Systemic cardiac output (CO) is the product of left ventricular stroke volume and the heart rate (CO = SV x HR). I see CO measured with thermodilution (Td) and the Fick equation… two techniques which often give very different values.

In the Td technique, cold saline of a known volume and temperature is injected into a proximal catheter port (ie, in the right atrium) at end-expiration (since CO changes during the respiratory cycle) thereby cooling the surrounding blood. A thermistor located downstream along the catheter (ie, in the pulmonary artery) measures the resulting temperature change. In low CO states, there is more time for heat to transfer and a greater resulting drop in temperature and vice versa. However, because these measurements involve only right heart structures (RA, RV, PA), intracardiac shunts and tricuspid regurgitation can certainly affect their accuracy in addition to low CO states.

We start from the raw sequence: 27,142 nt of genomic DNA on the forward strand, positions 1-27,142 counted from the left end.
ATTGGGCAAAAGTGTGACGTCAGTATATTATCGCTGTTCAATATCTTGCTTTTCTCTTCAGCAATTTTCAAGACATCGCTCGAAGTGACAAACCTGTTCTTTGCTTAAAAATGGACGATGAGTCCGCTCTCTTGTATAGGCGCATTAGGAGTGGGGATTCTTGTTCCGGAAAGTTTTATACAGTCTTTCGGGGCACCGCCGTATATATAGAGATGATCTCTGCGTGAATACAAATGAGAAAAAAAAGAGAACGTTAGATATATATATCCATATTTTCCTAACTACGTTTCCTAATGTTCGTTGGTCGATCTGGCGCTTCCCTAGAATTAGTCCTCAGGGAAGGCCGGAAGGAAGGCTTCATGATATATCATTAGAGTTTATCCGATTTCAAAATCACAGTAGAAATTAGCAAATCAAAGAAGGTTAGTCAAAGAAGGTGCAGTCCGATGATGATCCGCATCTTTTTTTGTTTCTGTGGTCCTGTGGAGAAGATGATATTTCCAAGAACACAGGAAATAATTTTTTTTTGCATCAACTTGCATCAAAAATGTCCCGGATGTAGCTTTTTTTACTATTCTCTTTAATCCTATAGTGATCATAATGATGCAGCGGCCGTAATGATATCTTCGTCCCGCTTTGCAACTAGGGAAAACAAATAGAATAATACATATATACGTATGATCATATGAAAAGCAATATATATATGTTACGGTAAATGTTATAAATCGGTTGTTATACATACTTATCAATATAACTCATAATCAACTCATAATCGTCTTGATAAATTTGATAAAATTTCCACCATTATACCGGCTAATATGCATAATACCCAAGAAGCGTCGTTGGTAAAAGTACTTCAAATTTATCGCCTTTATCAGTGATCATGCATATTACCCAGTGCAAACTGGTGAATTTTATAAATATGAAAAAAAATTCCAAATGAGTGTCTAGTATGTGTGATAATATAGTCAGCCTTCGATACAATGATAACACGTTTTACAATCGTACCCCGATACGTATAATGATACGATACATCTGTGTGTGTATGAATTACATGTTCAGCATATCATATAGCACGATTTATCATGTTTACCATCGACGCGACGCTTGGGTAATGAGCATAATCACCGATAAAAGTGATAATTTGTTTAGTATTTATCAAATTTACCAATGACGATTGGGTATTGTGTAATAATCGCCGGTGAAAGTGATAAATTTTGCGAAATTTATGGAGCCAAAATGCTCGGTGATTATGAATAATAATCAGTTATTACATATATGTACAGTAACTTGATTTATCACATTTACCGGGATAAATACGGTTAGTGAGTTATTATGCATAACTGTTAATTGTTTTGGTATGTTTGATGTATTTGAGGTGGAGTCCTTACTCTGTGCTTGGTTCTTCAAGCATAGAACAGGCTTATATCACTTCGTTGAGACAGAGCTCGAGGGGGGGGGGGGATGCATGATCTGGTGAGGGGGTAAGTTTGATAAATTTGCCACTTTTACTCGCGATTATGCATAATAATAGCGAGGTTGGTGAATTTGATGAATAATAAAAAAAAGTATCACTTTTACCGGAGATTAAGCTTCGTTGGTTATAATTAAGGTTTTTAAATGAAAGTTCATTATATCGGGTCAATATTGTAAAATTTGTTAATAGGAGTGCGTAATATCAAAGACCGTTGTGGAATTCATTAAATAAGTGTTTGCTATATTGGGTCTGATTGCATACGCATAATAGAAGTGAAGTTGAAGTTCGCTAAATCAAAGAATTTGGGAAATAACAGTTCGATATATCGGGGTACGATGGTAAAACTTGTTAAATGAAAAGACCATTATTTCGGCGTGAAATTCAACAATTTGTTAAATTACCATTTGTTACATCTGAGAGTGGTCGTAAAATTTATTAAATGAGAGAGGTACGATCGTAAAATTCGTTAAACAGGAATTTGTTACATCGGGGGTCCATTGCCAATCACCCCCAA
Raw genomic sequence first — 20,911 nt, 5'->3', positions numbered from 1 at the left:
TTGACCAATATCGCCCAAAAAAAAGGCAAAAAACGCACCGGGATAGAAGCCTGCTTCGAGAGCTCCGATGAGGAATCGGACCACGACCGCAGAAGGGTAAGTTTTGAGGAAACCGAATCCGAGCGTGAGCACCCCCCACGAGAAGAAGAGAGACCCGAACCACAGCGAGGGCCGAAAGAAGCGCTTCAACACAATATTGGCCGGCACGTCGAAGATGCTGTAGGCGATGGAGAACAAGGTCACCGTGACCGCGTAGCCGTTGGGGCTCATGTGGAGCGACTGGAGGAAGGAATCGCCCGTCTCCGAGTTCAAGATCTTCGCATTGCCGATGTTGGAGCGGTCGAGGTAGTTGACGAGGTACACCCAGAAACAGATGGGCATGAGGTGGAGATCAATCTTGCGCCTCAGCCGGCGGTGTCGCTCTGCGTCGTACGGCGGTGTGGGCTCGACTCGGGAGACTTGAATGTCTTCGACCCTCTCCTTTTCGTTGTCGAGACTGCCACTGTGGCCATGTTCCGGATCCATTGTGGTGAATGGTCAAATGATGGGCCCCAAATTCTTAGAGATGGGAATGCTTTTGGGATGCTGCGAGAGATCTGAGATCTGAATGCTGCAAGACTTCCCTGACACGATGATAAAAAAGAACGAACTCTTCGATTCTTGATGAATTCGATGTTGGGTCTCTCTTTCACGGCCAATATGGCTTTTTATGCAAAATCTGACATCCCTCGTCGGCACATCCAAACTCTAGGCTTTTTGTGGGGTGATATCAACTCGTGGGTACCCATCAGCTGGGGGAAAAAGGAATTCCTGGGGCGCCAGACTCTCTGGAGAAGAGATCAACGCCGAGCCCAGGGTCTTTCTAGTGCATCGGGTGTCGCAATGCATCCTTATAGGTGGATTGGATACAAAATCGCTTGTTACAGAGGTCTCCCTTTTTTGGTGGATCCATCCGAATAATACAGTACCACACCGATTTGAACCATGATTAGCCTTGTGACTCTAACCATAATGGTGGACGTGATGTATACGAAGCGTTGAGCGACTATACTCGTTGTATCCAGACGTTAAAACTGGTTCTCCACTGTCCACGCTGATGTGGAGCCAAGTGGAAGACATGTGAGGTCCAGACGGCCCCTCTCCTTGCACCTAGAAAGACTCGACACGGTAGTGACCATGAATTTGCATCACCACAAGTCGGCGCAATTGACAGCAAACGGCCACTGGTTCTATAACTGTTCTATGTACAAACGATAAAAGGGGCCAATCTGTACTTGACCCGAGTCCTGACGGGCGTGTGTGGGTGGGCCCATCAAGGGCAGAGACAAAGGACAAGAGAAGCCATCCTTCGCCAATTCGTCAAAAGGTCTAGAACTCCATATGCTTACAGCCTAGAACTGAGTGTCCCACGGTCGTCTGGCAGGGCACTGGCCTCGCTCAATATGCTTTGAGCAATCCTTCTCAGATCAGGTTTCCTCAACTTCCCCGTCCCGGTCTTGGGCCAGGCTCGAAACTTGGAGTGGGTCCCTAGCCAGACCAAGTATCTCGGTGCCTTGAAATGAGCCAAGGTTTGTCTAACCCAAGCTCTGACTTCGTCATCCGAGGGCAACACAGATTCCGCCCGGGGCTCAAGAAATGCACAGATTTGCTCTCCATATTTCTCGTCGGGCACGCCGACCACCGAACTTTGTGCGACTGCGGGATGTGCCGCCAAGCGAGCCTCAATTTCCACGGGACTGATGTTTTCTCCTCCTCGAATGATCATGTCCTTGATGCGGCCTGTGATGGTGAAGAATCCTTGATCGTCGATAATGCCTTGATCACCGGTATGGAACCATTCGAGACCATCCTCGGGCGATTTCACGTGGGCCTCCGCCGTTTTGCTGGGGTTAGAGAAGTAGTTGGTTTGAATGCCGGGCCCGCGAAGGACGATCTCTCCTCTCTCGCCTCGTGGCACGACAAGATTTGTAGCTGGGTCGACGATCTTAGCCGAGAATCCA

The Fick technique uses a simple physiologic relationship – the ratio of oxygen consumption (VO2) to the difference in arterial and venous oxygen content is equal to CO. In other words: CO = VO2 / (arterial oxygen content – venous oxygen content). Although O2 content can be readily measured, determining VO2 is much more difficult especially in critically ill or obese patients. In the ICU, imagine how many variables can affect oxygen consumption (critical illness, recovery, nutrition, sedation, etc.)

As an intensivist and cardiothoracic anesthesiologist, I stick to measuring CO through echocardiographic estimates (especially when challenging patients with volume), but use thermodilution for more continuous monitoring.

What technique do you use? Drop me a comment with your thoughts below! 🙂

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